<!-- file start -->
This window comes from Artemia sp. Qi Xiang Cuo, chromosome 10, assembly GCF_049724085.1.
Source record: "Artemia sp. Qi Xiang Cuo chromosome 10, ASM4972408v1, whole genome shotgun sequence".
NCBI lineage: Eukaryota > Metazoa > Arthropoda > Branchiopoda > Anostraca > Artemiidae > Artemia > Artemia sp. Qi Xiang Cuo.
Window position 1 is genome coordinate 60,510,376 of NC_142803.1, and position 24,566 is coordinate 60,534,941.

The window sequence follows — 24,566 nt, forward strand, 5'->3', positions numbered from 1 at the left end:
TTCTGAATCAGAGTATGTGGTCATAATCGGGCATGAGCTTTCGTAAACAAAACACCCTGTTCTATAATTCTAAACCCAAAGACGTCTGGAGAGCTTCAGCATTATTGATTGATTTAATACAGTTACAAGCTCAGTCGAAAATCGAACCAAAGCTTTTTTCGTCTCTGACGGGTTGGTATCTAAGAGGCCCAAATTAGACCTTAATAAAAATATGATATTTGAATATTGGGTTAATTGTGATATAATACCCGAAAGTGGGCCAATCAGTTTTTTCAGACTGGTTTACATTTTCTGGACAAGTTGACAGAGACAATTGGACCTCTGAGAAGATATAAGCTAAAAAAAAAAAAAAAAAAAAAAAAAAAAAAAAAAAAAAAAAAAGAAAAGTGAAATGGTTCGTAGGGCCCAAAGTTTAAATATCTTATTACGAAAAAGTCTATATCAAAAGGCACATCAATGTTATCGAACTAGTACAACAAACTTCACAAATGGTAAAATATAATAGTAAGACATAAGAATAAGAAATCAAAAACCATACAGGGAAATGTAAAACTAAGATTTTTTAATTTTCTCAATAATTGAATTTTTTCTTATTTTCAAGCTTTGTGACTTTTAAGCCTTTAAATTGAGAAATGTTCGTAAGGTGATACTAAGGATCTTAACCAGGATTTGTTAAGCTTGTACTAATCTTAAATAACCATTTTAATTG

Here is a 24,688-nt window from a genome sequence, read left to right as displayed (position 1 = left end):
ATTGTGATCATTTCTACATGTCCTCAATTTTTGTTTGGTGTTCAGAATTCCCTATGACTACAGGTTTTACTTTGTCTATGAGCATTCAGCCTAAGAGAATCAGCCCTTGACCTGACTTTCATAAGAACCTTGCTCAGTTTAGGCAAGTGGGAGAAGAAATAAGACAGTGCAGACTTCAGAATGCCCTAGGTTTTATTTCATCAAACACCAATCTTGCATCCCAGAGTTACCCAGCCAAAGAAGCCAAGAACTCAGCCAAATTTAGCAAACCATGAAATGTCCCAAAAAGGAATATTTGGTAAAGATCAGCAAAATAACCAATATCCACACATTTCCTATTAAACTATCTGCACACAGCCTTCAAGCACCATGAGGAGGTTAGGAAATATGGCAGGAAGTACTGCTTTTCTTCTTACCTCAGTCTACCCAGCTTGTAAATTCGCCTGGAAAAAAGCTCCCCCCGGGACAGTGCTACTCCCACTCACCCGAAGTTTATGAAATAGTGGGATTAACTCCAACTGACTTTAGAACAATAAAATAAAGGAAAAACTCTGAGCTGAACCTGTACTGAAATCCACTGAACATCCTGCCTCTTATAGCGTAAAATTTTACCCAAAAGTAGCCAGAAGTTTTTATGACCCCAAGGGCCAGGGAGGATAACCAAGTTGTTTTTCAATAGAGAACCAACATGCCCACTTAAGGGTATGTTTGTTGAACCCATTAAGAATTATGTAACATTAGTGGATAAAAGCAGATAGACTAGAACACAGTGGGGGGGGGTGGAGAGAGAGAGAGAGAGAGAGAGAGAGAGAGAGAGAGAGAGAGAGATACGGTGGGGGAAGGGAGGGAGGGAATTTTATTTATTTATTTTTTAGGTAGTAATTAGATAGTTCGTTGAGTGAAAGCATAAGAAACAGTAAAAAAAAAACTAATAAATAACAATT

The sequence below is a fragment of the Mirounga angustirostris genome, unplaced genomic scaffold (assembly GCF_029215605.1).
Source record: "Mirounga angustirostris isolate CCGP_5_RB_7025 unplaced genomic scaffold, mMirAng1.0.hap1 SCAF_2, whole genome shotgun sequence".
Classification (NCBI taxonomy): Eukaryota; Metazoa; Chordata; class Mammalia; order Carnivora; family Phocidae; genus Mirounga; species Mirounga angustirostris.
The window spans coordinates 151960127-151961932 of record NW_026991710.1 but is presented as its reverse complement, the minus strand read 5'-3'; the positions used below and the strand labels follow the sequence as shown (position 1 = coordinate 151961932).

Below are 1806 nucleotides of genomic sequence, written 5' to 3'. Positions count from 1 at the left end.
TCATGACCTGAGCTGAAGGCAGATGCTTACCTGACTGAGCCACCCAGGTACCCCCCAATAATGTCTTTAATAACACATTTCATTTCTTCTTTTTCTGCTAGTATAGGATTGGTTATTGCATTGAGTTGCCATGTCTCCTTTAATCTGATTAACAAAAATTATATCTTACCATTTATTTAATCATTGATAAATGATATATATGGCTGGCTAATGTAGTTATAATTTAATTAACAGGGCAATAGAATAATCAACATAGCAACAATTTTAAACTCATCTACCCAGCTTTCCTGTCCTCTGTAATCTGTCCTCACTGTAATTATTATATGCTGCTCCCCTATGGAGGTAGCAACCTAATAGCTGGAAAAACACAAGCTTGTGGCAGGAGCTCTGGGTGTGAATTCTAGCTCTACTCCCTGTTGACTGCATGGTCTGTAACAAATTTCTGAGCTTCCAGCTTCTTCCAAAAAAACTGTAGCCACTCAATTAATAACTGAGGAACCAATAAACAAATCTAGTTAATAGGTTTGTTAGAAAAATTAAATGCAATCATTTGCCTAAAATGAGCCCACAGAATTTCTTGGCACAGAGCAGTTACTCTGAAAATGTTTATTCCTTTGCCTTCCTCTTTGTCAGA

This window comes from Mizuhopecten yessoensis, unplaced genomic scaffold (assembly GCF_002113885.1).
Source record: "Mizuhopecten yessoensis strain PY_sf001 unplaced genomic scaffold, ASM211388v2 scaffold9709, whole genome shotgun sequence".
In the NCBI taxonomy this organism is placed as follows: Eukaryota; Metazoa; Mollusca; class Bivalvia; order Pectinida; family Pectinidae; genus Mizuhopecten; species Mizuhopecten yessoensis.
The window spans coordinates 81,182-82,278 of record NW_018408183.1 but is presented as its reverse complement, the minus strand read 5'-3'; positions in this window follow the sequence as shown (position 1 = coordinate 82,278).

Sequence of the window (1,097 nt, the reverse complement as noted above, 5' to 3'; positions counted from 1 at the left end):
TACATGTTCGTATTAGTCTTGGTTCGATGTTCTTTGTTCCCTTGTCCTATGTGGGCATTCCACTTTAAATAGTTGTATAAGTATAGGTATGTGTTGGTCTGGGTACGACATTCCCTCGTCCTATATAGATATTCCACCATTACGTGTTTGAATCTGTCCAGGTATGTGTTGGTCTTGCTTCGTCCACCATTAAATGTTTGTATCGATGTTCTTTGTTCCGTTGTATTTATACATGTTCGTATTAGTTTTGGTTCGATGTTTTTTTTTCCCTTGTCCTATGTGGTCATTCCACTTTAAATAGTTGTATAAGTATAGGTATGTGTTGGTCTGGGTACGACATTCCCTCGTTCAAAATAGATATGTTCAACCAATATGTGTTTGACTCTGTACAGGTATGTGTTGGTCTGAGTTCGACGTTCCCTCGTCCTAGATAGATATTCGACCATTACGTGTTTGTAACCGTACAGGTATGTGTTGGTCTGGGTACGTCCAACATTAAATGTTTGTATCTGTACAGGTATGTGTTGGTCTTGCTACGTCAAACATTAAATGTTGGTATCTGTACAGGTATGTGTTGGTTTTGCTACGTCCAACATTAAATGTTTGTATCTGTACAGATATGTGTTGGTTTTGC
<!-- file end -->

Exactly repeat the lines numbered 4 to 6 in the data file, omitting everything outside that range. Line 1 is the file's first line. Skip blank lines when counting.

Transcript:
Window position 1 is genome coordinate 60,510,376 of NC_142803.1, and position 24,566 is coordinate 60,534,941.

The window sequence follows — 24,566 nt, forward strand, 5'->3', positions numbered from 1 at the left end:
TTCTGAATCAGAGTATGTGGTCATAATCGGGCATGAGCTTTCGTAAACAAAACACCCTGTTCTATAATTCTAAACCCAAAGACGTCTGGAGAGCTTCAGCATTATTGATTGATTTAATACAGTTACAAGCTCAGTCGAAAATCGAACCAAAGCTTTTTTCGTCTCTGACGGGTTGGTATCTAAGAGGCCCAAATTAGACCTTAATAAAAATATGATATTTGAATATTGGGTTAATTGTGATATAATACCCGAAAGTGGGCCAATCAGTTTTTTCAGACTGGTTTACATTTTCTGGACAAGTTGACAGAGACAATTGGACCTCTGAGAAGATATAAGCTAAAAAAAAAAAAAAAAAAAAAAAAAAAAAAAAAAAAAAAAAAAGAAAAGTGAAATGGTTCGTAGGGCCCAAAGTTTAAATATCTTATTACGAAAAAGTCTATATCAAAAGGCACATCAATGTTATCGAACTAGTACAACAAACTTCACAAATGGTAAAATATAATAGTAAGACATAAGAATAAGAAATCAAAAACCATACAGGGAAATGTAAAACTAAGATTTTTTAATTTTCTCAATAATTGAATTTTTTCTTATTTTCAAGCTTTGTGACTTTTAAGCCTTTAAATTGAGAAATGTTCGTAAGGTGATACTAAGGATCTTAACCAGGATTTGTTAAGCTTGTACTAATCTTAAATAACCATTTTAATTG